Is permanent renting the future of the car?
Big plans ahead for permanent subscription models, but will people buy in?
Volkswagen’s Klaus Zellmer: ‘We have a trend in society where people, younger people especially, are less willing to commit to purchasing a car.’
Klaus Zellmer wants to change the way you buy a car. In fact, he doesn’t want you to buy a car at all, if you don’t fancy it. He’d be quite happy for you to pay for a car as you need it.
“People will say, ‘well, today I have to travel for maybe three hours or five hours and I would rather just have an autonomous car do that for me, and I’ll happily pay the same price as a train ticket to do that’. Except it’s better than a train for you, because it picks you up at your front door and drops you right to where you’re going,” Zellmer tells The Irish Times.
He is not, as you may be imagining, some future-gazing prognosticator with nothing better to do but come up with sci-fi predictions for tomorrow.
In fact, the German auto executive is the new board member for sales, marketing and after-sales for Volkswagen. It’s one of the most senior positions in the vast Volkswagen Group, and given the sheer weight of VW-badged sales, and their influence not just on other brands within the group, but rival brands too, what Zellmer thinks and does will have significant ripple effects on what the rest of the car world does too.
“We have a trend in society where people, younger people especially, are less willing to commit to purchasing a car. Why would they purchase a car, they ask, and deal with all the consequences of that – such as resale value, insurance, tax and so on – when they can let us take care of all that?” says Zellmer. “‘You give me a car and I pay for it when I need it’ – that is the societal trend.”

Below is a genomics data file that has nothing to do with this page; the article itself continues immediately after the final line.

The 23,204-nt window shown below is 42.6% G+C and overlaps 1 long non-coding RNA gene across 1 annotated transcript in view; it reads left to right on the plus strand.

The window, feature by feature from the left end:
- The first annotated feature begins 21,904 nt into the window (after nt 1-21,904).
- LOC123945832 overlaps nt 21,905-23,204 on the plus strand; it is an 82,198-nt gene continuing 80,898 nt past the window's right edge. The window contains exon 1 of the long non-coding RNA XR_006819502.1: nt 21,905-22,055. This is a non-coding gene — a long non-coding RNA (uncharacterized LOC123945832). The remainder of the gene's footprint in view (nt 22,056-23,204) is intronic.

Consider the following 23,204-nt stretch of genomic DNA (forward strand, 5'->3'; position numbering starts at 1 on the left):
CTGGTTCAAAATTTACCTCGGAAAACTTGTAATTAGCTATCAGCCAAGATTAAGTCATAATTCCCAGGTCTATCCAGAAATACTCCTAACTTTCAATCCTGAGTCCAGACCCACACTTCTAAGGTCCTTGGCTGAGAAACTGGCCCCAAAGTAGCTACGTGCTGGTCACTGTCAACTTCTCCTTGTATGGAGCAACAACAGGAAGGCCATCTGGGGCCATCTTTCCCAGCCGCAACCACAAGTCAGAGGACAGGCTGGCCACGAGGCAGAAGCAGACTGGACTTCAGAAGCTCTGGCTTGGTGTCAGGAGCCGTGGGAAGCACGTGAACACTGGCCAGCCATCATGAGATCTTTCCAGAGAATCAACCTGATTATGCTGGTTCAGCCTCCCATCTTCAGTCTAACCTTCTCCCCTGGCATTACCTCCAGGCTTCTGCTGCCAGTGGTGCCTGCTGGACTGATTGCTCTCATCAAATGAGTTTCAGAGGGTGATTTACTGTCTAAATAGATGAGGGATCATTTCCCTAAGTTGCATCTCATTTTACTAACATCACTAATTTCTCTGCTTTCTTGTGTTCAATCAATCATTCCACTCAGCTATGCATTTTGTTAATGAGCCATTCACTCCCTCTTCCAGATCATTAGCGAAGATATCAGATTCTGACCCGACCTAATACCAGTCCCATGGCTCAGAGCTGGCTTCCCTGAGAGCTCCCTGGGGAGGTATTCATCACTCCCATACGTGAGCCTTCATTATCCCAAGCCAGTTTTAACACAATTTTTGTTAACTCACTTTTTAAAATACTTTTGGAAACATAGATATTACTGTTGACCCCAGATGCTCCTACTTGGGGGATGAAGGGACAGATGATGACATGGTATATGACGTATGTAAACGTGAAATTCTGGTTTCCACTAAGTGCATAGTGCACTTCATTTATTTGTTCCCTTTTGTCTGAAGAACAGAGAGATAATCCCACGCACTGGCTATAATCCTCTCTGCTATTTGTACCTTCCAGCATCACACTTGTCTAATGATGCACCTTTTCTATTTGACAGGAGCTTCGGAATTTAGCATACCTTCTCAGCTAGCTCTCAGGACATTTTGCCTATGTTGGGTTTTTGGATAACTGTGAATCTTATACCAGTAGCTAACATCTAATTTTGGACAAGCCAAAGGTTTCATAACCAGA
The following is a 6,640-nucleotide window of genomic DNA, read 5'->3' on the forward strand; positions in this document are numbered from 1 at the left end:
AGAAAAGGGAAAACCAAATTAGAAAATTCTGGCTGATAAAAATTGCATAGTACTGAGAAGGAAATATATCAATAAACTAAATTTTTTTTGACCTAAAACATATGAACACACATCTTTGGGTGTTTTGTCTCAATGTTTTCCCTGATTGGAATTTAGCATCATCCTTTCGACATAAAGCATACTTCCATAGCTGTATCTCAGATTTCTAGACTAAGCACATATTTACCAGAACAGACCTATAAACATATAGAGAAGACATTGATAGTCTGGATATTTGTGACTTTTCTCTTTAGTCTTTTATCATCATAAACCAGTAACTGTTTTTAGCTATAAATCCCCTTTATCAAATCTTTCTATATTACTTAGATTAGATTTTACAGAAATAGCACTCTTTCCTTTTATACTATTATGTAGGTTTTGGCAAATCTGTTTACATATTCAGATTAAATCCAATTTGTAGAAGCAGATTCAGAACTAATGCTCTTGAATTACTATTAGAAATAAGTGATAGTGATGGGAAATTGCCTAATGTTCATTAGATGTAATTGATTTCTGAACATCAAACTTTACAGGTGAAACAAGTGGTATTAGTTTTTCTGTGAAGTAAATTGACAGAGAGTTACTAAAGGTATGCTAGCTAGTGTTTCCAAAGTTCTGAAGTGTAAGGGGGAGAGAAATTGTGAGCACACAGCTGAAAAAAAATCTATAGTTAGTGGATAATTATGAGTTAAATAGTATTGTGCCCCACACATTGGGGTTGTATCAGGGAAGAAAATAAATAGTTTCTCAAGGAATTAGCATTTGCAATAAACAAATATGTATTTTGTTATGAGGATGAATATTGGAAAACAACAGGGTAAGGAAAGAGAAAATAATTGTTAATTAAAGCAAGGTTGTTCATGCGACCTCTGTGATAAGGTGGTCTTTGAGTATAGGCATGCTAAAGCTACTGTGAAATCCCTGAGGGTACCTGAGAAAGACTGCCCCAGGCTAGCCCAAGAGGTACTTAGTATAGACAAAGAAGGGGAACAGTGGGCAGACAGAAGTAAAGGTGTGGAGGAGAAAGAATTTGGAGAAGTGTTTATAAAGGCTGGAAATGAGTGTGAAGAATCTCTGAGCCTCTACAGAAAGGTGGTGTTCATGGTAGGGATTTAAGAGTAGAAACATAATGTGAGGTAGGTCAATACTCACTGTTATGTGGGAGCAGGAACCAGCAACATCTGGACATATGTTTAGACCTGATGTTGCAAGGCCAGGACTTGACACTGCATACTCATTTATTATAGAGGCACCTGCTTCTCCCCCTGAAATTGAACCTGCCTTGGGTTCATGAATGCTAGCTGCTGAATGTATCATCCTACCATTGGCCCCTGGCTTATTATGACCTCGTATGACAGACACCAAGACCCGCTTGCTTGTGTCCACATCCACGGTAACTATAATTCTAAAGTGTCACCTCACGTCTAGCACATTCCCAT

Zellmer says that such as pay-as-you-go model, or indeed a full-service subscription model, won’t be the totality of the car market in the future, but it will be a significant part. “It’s going to run alongside,” he says. “Today we have a cash market, we have a finance market, we have a leasing market, and maybe this new model is more like an extension of the leasing market. We have now a model where people will pay to have their car for three years, and then hand it back, and maybe pay for a new car for another three years, but we have to develop new models, because these same people might now be saying that they only want to commit for six months at a time.”
There is another issue at play here, aside from the evolution of customer tastes, and that is the vast investments needed to develop the sort of autonomous, robotic driving that will be a major pillar of this purported instant-access future. Recouping the investment on early so-called “Level 4” autonomous cars could involve adding five-figure sums to the price of a car, and many people simply won’t pay that as a purchase, but Zellmer’s thinking is that they might well be willing to pay for it as a service. Get enough people paying enough for that autonomous service and you start to see some return on investment.
The question is, is this something that people really want? Or is this something car makers are trying to foist upon us, driven by the need to wear the robes of high-tech in order to please capital investors who would rather put their money into Google or Amazon?
By proposing that instead of just paying up-front for options, which you buy outright and then sell on at the end of your term of ownership, you instead take out a subscription which gives you access to a feature or option which is already in the car, manufacturers are effectively asking you to pay for an unlock code.
Such systems are already being readied for use by car manufacturers, but equally they’ve already run into difficulty. BMW tried asking customers to pay an annual fee to be able to use Apple CarPlay, but a consumer backlash forced a climb-down. That climb-down is looking more and more temporary.